Espionage is one of many systems you'll be dealing with. It requires the same resources as other systems like industry and war and research. As a player you can choose to focus your nation where you like. You shouldn't have the resources to devote a lot of effort to espionage of every character or even several kingdoms unless that is your focus. You might rely on espionage rather than a military to defend yourself and achieve your goals. Its totally unnecessary to spend a ton of time on this system. Most AI will probably have weak or moderate espionage defense much less a powerful offense. Of course some characters might go that route.

 

Espionage actions are not a separate system from the rest of the game. You can use them in treaties with other characters. Treaties exist outside of war and peace in this game. Ending a war can be a part of a treaty but it could involve other things. You could blackmail someone, bribe them, and offer them magical knowledge in exchange for their knowledge of farming or for a monthly allotment of rare spices and covert military support for rebels in a third kingdom or something. Any character action or combination can be applied to any other character. Well except war declarations. You can't declare war on a merchant or something. Makes no sense.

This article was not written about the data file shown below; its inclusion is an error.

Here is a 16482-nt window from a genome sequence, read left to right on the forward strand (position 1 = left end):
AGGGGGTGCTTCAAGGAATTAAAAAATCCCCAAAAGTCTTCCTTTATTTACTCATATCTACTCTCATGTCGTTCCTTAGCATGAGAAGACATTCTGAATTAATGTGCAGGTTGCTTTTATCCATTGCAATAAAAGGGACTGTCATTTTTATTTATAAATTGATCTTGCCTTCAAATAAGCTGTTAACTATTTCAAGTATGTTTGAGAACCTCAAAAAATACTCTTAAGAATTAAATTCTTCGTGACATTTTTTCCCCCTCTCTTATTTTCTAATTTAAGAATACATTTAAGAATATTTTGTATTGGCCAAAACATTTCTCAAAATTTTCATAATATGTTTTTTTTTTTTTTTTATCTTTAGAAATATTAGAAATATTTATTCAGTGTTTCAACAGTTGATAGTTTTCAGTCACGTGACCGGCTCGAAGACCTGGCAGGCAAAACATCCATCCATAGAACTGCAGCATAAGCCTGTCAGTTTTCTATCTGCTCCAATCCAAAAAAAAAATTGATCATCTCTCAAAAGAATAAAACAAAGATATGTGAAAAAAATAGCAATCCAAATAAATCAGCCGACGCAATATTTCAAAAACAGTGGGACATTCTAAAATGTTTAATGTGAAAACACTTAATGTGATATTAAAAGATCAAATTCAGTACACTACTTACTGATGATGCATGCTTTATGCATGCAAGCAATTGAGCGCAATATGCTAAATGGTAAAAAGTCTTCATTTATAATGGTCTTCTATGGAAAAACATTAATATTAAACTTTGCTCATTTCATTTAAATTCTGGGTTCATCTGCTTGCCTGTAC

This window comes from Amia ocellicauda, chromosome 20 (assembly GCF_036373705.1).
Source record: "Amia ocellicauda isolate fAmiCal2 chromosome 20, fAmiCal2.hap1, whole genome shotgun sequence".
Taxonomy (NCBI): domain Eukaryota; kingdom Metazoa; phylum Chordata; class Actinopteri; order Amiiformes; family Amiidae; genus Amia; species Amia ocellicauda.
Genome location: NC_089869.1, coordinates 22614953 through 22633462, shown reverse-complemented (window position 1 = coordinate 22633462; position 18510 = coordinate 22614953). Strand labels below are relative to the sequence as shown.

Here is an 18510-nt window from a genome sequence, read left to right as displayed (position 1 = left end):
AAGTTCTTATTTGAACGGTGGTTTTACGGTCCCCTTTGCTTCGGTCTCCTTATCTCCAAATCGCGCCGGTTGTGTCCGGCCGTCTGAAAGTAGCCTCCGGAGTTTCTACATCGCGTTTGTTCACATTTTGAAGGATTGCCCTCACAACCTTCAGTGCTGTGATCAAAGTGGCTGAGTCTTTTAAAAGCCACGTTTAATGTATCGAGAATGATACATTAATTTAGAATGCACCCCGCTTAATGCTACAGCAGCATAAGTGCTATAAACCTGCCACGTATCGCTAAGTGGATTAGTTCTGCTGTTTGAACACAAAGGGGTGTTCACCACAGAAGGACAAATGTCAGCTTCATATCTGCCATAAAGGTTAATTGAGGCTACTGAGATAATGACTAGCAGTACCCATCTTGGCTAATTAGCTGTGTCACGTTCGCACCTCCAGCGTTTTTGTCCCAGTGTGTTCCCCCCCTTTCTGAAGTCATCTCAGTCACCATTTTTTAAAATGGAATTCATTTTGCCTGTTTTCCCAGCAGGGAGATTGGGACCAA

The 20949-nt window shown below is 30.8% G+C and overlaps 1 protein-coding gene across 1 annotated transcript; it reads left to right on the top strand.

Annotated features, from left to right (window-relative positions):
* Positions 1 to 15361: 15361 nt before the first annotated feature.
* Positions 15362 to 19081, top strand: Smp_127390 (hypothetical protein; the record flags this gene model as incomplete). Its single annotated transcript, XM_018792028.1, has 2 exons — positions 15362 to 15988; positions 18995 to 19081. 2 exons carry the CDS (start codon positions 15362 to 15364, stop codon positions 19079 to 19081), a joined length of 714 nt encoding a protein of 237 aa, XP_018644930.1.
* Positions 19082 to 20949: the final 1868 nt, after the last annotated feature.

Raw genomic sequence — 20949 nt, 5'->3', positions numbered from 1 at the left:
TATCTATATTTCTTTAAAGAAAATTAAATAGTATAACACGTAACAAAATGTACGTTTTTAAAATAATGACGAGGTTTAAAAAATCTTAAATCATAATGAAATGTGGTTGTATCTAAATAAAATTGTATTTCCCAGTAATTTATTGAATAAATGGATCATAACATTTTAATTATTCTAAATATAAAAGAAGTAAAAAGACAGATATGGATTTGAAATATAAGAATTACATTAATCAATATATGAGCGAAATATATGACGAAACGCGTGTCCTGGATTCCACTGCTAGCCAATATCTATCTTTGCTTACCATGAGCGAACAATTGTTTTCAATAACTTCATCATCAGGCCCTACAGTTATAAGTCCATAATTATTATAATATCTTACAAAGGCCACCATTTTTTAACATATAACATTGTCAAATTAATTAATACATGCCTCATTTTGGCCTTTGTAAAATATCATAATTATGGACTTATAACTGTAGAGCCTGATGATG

As far as the feedback part of the title I have a few questions. Am I missing something? Can the system be improved? Is there something very unclear in what I wrote? Maybe the two variables for networks are bad or another one is needed?

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Every character has an intelligence network. Provinces, states, and populations are not involved. The character can distribute funding into the network for varying purposes. The target of network activities is always another character. Generals, spies, nobles, wizards, merchants, etc.

 

This does not sound very 4X-like to me(though i can be wrong) maybe you should ask yourself whether diplomacy is supposed to support the 4X-aspects,

or that the 4X-aspects are there to support the diplomacy-part.

 

 

Am I missing something?Can the system be improved? Is there something very unclear in what I wrote? Maybe the two variables for networks are bad or another one is needed?

A system will always hold room for improvements and refinement, so i won't answer that question.

What you might be missing is the defensive-bonus-stat, aka counter-intelligence is usually better then "offensive" intelligence

at least if offensive intelligence can choose between multiple opponents/characters to target.